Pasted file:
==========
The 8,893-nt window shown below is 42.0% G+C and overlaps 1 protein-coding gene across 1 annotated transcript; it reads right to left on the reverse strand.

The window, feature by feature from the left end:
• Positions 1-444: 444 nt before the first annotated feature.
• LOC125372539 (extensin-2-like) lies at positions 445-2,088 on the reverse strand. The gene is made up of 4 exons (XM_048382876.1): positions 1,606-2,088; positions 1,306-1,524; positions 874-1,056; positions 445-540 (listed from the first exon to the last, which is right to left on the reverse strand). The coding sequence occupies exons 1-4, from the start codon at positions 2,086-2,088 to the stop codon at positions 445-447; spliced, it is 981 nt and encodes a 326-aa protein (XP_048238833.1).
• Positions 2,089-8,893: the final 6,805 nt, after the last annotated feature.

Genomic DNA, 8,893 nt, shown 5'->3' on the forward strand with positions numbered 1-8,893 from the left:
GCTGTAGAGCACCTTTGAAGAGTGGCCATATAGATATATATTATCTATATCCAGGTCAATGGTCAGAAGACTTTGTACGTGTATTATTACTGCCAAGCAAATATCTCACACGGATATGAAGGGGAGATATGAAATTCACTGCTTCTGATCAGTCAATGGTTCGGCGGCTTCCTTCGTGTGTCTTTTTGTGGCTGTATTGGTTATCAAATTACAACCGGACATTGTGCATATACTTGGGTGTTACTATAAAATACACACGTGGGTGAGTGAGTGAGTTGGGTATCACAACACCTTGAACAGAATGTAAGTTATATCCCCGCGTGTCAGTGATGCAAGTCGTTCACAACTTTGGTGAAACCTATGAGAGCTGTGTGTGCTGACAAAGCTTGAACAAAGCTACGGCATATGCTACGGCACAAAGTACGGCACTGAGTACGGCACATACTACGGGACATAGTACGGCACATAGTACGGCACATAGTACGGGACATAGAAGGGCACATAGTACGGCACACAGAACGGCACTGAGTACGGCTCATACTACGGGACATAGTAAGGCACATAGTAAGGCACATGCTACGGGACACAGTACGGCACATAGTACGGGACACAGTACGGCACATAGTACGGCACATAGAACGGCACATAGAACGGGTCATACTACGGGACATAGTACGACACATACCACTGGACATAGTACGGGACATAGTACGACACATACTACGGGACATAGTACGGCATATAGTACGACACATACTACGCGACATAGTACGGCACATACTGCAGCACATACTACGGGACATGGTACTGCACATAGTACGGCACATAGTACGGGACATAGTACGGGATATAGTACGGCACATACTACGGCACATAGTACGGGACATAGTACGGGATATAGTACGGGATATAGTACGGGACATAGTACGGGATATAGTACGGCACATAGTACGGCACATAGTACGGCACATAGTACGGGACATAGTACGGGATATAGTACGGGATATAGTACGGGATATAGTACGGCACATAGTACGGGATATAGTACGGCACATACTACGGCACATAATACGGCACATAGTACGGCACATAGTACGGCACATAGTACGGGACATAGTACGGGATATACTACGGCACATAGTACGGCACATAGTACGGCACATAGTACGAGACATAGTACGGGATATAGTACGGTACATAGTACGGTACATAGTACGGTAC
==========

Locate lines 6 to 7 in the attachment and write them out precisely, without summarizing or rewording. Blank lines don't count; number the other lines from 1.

Genomic DNA, 8,893 nt, shown 5'->3' on the forward strand with positions numbered 1-8,893 from the left:
GCTGTAGAGCACCTTTGAAGAGTGGCCATATAGATATATATTATCTATATCCAGGTCAATGGTCAGAAGACTTTGTACGTGTATTATTACTGCCAAGCAAATATCTCACACGGATATGAAGGGGAGATATGAAATTCACTGCTTCTGATCAGTCAATGGTTCGGCGGCTTCCTTCGTGTGTCTTTTTGTGGCTGTATTGGTTATCAAATTACAACCGGACATTGTGCATATACTTGGGTGTTACTATAAAATACACACGTGGGTGAGTGAGTGAGTTGGGTATCACAACACCTTGAACAGAATGTAAGTTATATCCCCGCGTGTCAGTGATGCAAGTCGTTCACAACTTTGGTGAAACCTATGAGAGCTGTGTGTGCTGACAAAGCTTGAACAAAGCTACGGCATATGCTACGGCACAAAGTACGGCACTGAGTACGGCACATACTACGGGACATAGTACGGCACATAGTACGGCACATAGTACGGGACATAGAAGGGCACATAGTACGGCACACAGAACGGCACTGAGTACGGCTCATACTACGGGACATAGTAAGGCACATAGTAAGGCACATGCTACGGGACACAGTACGGCACATAGTACGGGACACAGTACGGCACATAGTACGGCACATAGAACGGCACATAGAACGGGTCATACTACGGGACATAGTACGACACATACCACTGGACATAGTACGGGACATAGTACGACACATACTACGGGACATAGTACGGCATATAGTACGACACATACTACGCGACATAGTACGGCACATACTGCAGCACATACTACGGGACATGGTACTGCACATAGTACGGCACATAGTACGGGACATAGTACGGGATATAGTACGGCACATACTACGGCACATAGTACGGGACATAGTACGGGATATAGTACGGGATATAGTACGGGACATAGTACGGGATATAGTACGGCACATAGTACGGCACATAGTACGGCACATAGTACGGGACATAGTACGGGATATAGTACGGGATATAGTACGGGATATAGTACGGCACATAGTACGGGATATAGTACGGCACATACTACGGCACATAATACGGCACATAGTACGGCACATAGTACGGCACATAGTACGGGACATAGTACGGGATATACTACGGCACATAGTACGGCACATAGTACGGCACATAGTACGAGACATAGTACGGGATATAGTACGGTACATAGTACGGTACATAGTACGGTAC